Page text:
Social and Economic Developers Association (SEDA)

SEDA sees a Laos where every child has an equal opportunity to reach their potential as a person and as a citizen. We envisage a country where each person is a productive contributer - helping to build an enduring, just and equitable society.
May 21, 2012

Postcard: Project Site Visit

with a SEDA weaving participant
with a SEDA weaving participant

Jacqueline Lee is an InTheField Traveler with GlobalGiving who is visiting our partners’ projects throughout Southeast Asia. Her “Postcard” from the visit in Lao:

On April 26, I met with SouLy from SEDA in Vientiane, Lao to visit one of the schools that received funding for renovation and to visit participants of the Weaving Artisans - Micro Credit Project. Everyone in the village knew SouLy and greeted her upon arrival. She had been working with this specific community for some time.

SEDA was working with a specific village where the women are wives of handicapped military veterans - therefore usually the main income generator of the household. 

We visited 3 women who benefited and were part of this project. All three were highly grateful and dependent on the support of SouLy and SEDA for marketing and selling their work. Tuh, the 1st woman to do participate in this textile project in this village shared some of her beautiful work. She shared about her current situation while we all sat on her front porch next to her large weaving machine. Tuh was an orphan who went to work at the handicapped veterans camp where she met her first husband. Now Tuh was a widow - twice she was married and both times they passed away leaving her alone to support herself and her children. I asked her what she was able to do with the money earned - and she said finally buy a computer for her kids.  She had been a weaver before, which is a tradition passed down, but now with the market testing of quality, color etc. SEDA helped bring her products to the market.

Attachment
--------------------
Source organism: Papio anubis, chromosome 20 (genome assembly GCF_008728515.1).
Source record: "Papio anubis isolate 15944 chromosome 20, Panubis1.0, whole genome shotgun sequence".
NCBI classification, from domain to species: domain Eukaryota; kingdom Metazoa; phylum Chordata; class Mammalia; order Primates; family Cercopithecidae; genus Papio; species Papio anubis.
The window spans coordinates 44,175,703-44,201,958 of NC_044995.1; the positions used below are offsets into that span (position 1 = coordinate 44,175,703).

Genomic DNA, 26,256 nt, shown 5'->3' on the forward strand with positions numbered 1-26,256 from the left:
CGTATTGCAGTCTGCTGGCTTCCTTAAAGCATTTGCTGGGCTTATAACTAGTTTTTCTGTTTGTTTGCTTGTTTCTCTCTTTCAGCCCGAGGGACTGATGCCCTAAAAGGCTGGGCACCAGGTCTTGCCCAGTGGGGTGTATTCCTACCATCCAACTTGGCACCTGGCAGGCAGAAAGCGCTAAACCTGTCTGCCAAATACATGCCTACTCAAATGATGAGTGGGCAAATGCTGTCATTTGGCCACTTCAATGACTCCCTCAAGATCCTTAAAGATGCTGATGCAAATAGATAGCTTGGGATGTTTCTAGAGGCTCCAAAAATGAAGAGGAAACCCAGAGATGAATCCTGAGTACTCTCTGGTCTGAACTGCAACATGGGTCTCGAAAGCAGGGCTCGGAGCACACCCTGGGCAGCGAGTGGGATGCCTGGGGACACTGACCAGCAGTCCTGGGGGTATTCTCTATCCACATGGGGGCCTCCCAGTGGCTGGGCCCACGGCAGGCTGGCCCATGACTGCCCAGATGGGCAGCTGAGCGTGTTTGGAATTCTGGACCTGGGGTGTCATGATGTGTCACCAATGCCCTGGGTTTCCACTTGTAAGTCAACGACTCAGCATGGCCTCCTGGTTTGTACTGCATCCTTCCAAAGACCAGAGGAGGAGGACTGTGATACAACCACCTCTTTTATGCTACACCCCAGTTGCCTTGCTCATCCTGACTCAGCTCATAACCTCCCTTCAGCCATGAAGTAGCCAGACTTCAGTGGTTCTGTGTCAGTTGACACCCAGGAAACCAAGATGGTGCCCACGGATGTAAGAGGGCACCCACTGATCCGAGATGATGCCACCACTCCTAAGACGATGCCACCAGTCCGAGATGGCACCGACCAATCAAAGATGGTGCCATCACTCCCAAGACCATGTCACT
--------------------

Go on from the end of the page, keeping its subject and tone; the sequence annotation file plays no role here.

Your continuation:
After, we met with another woman who was part of this project. We sat with her and her husband while she weaved. Her husband had lost both of his arms - but one wouldn't notice from the great big smile he had when he greeted SouLy and myself upon arrival and sat laughing and talking with us. Both husband and wife were warm and welcoming eager to speak with me despite the language barrier. 

I would like to thank SEDA and SouLy for her support and hospitality in accompanying me to visit this project and experience how GlobalGiving funds were used.

visiting the first SEDA weaving participant
visiting the first SEDA weaving participant
a weaving artisan with her husband
a weaving artisan with her husband

Links:

May 16, 2012

Postcard: Project Site Visit

at the SEDA supported school
at the SEDA supported school

On April 26, I met with SouLy from SEDA in Vientiane, Lao to visit one of the schools in Ban Phao (or Phao village) that received funding for renovation. Everyone at the school knew SouLy and greeted her upon arrival. She had been working with this specific school and village for some time.